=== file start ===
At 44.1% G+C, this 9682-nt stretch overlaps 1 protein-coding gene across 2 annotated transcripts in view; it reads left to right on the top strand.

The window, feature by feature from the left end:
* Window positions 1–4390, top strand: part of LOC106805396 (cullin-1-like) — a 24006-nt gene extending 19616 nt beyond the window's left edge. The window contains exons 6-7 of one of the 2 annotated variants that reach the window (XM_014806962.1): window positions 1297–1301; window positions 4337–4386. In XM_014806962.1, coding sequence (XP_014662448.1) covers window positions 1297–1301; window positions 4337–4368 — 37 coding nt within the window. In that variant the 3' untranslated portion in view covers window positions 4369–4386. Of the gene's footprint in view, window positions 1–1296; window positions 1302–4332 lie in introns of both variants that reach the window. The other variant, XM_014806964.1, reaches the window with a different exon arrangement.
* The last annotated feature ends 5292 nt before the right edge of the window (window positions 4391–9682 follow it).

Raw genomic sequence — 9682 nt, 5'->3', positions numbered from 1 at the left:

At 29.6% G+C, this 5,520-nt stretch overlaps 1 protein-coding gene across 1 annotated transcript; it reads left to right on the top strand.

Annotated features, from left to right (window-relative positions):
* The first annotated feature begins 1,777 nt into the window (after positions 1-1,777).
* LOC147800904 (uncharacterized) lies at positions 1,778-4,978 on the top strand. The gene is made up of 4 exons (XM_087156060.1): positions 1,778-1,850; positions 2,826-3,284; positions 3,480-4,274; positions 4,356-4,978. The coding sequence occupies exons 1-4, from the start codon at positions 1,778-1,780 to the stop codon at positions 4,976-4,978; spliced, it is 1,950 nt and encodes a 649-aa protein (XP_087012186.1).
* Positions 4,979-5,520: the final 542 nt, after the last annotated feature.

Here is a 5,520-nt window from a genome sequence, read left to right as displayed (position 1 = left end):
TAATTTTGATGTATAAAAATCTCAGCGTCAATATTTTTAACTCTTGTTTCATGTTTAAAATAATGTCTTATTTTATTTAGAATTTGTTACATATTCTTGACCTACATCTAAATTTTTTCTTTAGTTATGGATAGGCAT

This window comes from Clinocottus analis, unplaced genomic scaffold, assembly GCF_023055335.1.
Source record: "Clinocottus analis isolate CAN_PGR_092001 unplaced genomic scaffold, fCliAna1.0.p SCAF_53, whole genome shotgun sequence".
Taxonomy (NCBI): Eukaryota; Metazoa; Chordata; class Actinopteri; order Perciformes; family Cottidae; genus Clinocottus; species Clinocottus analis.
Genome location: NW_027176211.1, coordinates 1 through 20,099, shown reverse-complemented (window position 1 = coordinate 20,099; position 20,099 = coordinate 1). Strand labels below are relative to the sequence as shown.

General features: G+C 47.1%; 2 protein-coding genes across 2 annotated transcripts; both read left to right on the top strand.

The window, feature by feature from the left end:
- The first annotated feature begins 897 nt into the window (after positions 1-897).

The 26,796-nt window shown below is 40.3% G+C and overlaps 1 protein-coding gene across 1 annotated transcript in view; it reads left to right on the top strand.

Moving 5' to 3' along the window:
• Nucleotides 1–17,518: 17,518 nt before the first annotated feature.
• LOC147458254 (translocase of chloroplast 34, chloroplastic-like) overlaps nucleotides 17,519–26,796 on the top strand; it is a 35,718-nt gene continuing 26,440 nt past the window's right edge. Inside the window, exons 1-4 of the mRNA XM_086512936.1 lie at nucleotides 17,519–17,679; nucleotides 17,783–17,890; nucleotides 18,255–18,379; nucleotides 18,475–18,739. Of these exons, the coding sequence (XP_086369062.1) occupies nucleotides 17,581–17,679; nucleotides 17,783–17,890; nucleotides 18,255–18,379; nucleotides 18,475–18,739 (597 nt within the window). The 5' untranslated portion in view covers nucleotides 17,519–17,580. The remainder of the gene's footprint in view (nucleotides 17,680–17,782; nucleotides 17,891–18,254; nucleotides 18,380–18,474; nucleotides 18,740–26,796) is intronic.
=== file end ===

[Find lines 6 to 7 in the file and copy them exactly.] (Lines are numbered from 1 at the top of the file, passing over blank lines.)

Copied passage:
At 29.6% G+C, this 5,520-nt stretch overlaps 1 protein-coding gene across 1 annotated transcript; it reads left to right on the top strand.

Annotated features, from left to right (window-relative positions):